ON A STARLIT SUMMER NIGHT CROSSing through the Southwest 60 years ago, Grace Thorpe, who was barely in her teens, learned to drive a car. She had been visiting her father and his new wife in their home in California, and he was driving her back to their native Oklahoma. “In those days,” she says, “you drove across the desert at night. Dad asked, ‘Would you like to drive?’ I said, ‘Sure.’ I’d never driven before, so he showed me where the brakes and gas were. Then he got in the backseat and went to sleep.”
The man who showed such faith in his daughter was Jim Thorpe, the football star and Olympic track-and-field legend whom Sweden’s King Gustav V called “the greatest athlete in the world.” He was long past his glory days by then—and heading downhill into alcoholism and failure. But to Grace he was a hero. He still is.
And when others fail to give her father his due, Grace Thorpe doesn’t hesitate to take them on. In 1982, Grace won her five-year battle to get the International Olympic Committee to return the two gold medals—for the decathlon and pentathlon—that her father had won in Stockholm in 1912. The medals were stripped from him after it was discovered that he had played semiprofessional baseball as a student at Carlisle Indian Industrial School. Recently she locked horns with Olympic officials once again, insisting that the 1996 Olympic Torch Relay, scheduled to pass through Yale, Okla., where her father once lived, should go instead through Prague, Okla., near his birthplace. Now 74 and living in a three-bedroom brick home near the Sac and Fox reservation, about 45 miles east of Oklahoma City, Grace has another, more critical fight: to eliminate the dumping of nuclear waste on tribal lands.
Thorpe joined the antinuclear movement in 1992 after reading that her tribe had accepted a $100,000 grant from the U.S. Department of Energy to study the placement of radioactive waste on its 900-acre reservation. “I thought, ‘That just isn’t the kind of thing that our tribe should be doing,’ ” she recalls. Of the government’s attempt to use tribal land for nuclear dumping, she adds, “It’s going to be genocide, because we have no way of knowing [the effects on the future].” Thorpe, the tribe’s health commissioner, won a vote to withdraw the tribe from the study. After that, she started getting requests from tribes and environmental groups all over the country to help organize similar campaigns. “My whole life changed,” says Thorpe, an artisan. “Since then I haven’t thrown any more pots or made any more baskets.”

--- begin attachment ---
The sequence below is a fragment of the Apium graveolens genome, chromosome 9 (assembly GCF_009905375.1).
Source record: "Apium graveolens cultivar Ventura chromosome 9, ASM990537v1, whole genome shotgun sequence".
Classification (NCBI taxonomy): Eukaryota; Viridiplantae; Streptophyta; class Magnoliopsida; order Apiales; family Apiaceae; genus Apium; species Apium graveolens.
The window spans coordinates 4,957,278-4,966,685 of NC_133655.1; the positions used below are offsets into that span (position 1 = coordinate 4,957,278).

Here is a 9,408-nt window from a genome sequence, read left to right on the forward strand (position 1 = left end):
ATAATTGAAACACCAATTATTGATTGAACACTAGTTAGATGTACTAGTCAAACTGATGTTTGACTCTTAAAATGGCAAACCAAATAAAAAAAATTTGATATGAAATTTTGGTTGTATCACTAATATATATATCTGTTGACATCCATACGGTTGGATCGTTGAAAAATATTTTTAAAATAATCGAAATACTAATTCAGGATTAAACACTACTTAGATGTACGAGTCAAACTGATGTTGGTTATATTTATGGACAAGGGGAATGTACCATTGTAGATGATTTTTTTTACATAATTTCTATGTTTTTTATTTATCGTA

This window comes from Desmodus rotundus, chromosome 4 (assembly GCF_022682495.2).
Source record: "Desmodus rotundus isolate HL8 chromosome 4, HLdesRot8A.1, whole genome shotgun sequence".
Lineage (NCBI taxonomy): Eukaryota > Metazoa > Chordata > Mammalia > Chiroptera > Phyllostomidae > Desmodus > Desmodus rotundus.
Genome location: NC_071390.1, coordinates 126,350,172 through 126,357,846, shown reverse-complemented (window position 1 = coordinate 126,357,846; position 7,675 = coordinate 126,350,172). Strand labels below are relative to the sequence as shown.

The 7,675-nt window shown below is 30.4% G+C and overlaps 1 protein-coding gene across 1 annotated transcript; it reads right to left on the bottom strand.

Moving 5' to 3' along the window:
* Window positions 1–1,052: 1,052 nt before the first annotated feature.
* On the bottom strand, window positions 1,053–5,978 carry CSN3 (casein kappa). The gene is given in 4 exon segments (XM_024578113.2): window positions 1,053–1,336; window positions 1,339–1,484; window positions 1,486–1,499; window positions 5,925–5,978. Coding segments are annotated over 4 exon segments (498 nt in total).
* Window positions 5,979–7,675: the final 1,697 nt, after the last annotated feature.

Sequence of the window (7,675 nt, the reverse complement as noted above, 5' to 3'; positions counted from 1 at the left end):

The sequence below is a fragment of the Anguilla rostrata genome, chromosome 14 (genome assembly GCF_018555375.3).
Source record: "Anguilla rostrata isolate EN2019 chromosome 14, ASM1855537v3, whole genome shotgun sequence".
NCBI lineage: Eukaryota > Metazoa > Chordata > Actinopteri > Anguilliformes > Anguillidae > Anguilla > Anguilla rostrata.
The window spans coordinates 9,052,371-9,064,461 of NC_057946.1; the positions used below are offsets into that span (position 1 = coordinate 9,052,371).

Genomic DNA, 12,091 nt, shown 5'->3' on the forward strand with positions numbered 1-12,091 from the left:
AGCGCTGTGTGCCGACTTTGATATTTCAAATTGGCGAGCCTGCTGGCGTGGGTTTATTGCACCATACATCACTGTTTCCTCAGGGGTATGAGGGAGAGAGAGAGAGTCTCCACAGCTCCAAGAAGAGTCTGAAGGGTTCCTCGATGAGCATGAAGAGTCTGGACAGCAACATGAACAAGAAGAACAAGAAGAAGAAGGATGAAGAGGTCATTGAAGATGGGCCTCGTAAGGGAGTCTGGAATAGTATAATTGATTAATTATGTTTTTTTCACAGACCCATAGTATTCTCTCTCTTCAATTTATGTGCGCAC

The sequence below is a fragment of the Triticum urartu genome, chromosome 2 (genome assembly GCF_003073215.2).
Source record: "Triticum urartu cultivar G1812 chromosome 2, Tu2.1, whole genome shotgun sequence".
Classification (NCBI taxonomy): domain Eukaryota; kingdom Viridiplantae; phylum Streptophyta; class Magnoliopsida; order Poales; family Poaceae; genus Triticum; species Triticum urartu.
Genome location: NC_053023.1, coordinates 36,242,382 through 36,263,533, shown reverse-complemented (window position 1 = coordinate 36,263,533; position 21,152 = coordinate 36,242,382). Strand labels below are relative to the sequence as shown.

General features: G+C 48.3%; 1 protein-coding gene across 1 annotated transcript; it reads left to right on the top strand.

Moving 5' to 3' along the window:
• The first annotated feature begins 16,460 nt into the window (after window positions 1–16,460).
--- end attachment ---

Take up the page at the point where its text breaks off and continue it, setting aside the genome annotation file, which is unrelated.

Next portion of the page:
Of course, when she travels around the country helping others organize, it doesn’t hurt that she is the daughter of the great Jim Thorpe. Her father was already in his 30s when she was born, the fourth of his eight children, in Yale, Okla. Some time before Grace’s second birthday, her father, a Sac and Fox, broke up with her mother, Iva Margaret, a Cherokee, who moved to Tulsa to work as a hotel clerk. Grace was educated (along with her older sisters Gail and Charlotte) at Native American boarding schools. After World War II broke out, she became one of the first WACs and met her future husband, Fred Seely, in New Guinea. The marriage, which produced two children, Dagmar and Paul, ended in divorce in 1950, and Grace settled with her children in Pearl River, N.Y., where she sold ads for the Yellow Pages.
For two decades, Thorpe had little contact with her roots. “There were powwows that I’d take my children to,” she says, “but they were in Greenwich Village.” Then, in the mid-’60s, grieving after her son’s death in an auto accident, she returned to the West, working as an activist for various Native American groups—and eventually moved with Dagmar and her daughter back to Oklahoma. There, from a small office decorated with pictures of her father, Grace, who has diabetes and has had triple-bypass heart surgery, runs her many campaigns. “I love her energy,” says Nilak Butler, director of Greenpeace’s Nuclear Free Future Committee, Indigenous Lands. “Every now and then I get a little tired, and then I look at her and I go, ‘Oh, get real!’ ”
Grace last saw her father just months before his death in 1953. “I dropped him off at the corner to take the bus to New York City,” she says. “He stood underneath the marquee of the theater there, and right above his head were the words Jim Thorpe—Ail-American. [Thorpe had signed away all rights to his name during the Depression and received no money from the movie, which starred Burt Lancaster.] I remember glancing over there and seeing him with the marquee and his scarred leather luggage. That was my last memory of him,” says Thorpe. “He was kind of cool.”
JOSEPH HARMES in Oklahoma